The turnaround time can be as short or as long as you and the narrator agree upon. But I've seen, typically, that it's about 4 weeks from accepted offer to finished product.
You also need to decide how involved you want to be in the process – and that might vary depending upon your faith in the narrator and time availability. For example – Liliana Hart and I emailed a lot – but she was not involved on a chapter-by-chapter basis. (Partially, I'm guessing, because she's one of the busiest, most-traveling authors around!) We established some basic character issues up front – I sent her some samples – and she was, like … "Go for it." She was great – and really supportive. Other authors have been much more intricately involved. I worked with Stephen Carpenter very closely – as well as, currently, with Debra Holland – talking frequently on the phone about characters and voices – going over every chapter. They want(ed) to be involved in every step – and I think that's great. I can't speak for how any other narrator works – but I enjoy both "going for it" and collaborating closely with authors.
I use a laptop computer with wireless keyboard and mouse, on which I use Audacity recording software (a free download), an iPad (or other tablet) for reading the material, a good-quality USB microphone with a wind-screen and a 3TB external hard drive to keep all my files safe.
I don't read the book before I perform it. Honestly, it would take too much time. I just go in, sit down, and start reading. The prose and the characters make themselves known – I hear it a certain way in my head – and it comes out of my mouth. And, for me, not reading ahead of time gives me a level of inspiration that I don't think I'd have otherwise. I make lots of mistakes along the way – that's for sure. But that's the beauty of working with software. If I don't like something I've done – I stop – delete the errant line – and start again – right from where I left off. It's called a "punch-in" and I do a LOT of them. And, again, some books flow off my tongue way more easily than others – so there are less punch-ins. It's such a great feeling when I get on a roll – really feeling the author's work – getting into the characters and the flow and the dialogue. It's very cool.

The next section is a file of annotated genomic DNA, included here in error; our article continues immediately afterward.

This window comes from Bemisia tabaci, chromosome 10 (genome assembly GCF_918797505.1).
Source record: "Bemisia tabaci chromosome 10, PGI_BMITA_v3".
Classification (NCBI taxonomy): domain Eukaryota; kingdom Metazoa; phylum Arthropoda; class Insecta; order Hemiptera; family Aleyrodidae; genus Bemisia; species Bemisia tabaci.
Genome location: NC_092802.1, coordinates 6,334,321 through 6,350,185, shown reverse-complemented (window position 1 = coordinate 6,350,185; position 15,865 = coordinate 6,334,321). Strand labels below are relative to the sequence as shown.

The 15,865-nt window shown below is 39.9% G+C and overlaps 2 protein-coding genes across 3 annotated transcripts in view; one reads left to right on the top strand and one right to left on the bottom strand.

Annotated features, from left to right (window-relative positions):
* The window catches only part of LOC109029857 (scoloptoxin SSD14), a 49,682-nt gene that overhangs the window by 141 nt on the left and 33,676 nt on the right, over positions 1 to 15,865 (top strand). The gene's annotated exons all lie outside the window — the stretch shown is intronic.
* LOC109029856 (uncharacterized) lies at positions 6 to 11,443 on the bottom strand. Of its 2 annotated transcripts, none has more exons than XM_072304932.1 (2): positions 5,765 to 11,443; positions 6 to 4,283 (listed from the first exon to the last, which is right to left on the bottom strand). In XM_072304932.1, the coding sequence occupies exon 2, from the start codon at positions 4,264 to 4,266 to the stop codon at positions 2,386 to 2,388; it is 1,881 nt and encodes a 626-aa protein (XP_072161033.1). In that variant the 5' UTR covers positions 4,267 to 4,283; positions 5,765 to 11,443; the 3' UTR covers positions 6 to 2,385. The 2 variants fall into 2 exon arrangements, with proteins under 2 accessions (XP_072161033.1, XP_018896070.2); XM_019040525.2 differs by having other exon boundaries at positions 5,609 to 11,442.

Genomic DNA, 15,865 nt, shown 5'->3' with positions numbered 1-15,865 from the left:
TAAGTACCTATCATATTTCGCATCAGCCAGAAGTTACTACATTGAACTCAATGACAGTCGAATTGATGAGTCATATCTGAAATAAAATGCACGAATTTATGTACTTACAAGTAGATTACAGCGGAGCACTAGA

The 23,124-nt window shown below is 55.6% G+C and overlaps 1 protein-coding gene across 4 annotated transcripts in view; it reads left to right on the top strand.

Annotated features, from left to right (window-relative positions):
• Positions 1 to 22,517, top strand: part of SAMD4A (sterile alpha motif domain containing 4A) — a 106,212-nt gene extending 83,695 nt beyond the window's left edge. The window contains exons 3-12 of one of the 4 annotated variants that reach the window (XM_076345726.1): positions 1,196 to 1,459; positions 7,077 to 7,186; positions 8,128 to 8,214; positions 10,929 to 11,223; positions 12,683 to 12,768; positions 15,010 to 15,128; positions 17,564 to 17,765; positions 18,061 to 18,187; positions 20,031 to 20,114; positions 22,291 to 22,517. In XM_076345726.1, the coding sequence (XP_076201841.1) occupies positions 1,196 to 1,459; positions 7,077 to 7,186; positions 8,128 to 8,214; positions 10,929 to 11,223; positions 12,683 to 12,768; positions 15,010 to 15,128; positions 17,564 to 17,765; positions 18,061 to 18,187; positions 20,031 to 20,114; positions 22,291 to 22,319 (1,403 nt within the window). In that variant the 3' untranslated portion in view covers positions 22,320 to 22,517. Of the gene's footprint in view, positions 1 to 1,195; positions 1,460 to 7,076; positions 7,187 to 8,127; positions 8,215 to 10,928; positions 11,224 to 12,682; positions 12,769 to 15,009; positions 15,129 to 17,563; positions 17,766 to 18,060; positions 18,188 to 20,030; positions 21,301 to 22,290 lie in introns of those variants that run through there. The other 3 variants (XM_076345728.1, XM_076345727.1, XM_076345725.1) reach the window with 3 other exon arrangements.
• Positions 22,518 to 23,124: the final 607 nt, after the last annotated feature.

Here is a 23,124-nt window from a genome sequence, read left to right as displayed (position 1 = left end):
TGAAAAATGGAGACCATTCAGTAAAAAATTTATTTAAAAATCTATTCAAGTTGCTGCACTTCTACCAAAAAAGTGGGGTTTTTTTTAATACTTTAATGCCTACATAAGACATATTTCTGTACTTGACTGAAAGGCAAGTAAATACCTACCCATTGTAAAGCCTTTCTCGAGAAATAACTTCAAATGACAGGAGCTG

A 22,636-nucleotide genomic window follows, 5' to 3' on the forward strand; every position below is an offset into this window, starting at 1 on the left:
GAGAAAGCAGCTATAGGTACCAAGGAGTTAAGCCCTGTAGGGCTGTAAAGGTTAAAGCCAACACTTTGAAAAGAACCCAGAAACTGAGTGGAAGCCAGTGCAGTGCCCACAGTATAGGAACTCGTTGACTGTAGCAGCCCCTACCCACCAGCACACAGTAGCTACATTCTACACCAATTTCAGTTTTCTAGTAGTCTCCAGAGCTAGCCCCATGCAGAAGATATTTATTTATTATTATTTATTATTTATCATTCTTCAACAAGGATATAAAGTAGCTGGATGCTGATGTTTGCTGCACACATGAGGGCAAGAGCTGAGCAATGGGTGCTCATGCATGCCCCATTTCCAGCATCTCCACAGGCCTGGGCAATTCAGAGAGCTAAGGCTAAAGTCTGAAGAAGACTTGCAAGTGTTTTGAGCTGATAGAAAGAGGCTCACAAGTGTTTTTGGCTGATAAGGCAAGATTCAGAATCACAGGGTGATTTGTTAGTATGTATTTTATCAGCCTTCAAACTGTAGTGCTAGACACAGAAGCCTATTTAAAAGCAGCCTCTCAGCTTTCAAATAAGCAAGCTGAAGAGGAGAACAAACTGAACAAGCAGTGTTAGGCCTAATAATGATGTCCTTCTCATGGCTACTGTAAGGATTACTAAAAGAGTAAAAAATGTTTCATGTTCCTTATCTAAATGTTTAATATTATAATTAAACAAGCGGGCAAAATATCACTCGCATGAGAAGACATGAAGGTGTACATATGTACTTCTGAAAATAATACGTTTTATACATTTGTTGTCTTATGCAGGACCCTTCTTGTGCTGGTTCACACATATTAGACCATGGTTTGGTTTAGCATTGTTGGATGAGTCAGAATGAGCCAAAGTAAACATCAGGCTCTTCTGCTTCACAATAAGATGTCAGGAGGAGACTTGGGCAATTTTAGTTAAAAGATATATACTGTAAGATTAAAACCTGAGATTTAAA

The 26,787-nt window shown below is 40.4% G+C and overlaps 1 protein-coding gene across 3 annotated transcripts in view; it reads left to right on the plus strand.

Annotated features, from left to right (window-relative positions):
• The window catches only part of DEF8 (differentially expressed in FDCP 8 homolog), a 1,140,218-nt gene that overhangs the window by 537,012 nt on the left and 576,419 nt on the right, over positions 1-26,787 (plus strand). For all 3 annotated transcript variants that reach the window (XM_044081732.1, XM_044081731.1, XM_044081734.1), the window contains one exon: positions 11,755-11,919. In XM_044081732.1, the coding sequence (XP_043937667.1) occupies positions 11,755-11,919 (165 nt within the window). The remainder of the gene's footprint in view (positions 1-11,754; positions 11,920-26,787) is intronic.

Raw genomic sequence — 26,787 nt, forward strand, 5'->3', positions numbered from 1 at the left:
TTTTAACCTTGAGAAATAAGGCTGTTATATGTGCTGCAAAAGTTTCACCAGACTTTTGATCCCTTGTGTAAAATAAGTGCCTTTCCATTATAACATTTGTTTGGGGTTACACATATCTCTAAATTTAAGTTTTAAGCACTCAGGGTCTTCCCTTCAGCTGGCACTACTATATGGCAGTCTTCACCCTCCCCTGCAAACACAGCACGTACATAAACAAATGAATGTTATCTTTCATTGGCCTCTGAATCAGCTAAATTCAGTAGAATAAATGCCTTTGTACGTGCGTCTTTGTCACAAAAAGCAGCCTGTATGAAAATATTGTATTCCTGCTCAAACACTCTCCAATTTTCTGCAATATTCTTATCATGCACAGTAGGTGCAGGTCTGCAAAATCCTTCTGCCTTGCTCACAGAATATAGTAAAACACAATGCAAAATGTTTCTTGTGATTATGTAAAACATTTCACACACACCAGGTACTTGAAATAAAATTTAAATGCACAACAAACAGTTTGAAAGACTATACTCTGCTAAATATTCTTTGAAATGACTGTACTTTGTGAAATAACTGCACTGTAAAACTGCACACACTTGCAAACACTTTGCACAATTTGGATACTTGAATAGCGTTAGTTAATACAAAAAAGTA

In the collaboration process I typically send the author a chapter or two at a time – as I finish them - using Dropbox or Hightail – they give me notes – I make the corrections and then the chapter is done. This, I believe, actually saves a lot of time on the back-end, since you, as the author, would not, then, have to listen to the entire audiobook AFTER it’s been recorded – and THEN have the narrator do the fixes. With the "as-you-go" process, by the time the narrator is finished recording last chapter, the audiobook is pretty much good-to-go.
I've been asked by authors if they are supposed to A) Send a message to every person who auditions to let them know you’ve received their audition and B) Send a message to all those who auditioned to let them know you've selected someone else. All I can say is … A) No and … B) No. Unless you want to. It's certainly nice – communication is always great, but not, I feel, necessary in this instance. In all my years acting – hundreds of auditions for theatre, film, television and voiceovers – I have never, once, EVER had a casting director contact me to let me know I DIDN’T get a part. That's just not the way it works. And a couple of ACX authors have told me they've received messages from narrators who auditioned demanding to know what was going on. I don't feel that's a professional attitude. In my mind – you audition – you forget about it – and move on – unless you hear otherwise. But, as always, go by what you think is right for YOU to do. :-)
Labels: audiobook, interview, Noah Michael Levine, Romantic Times, RT blog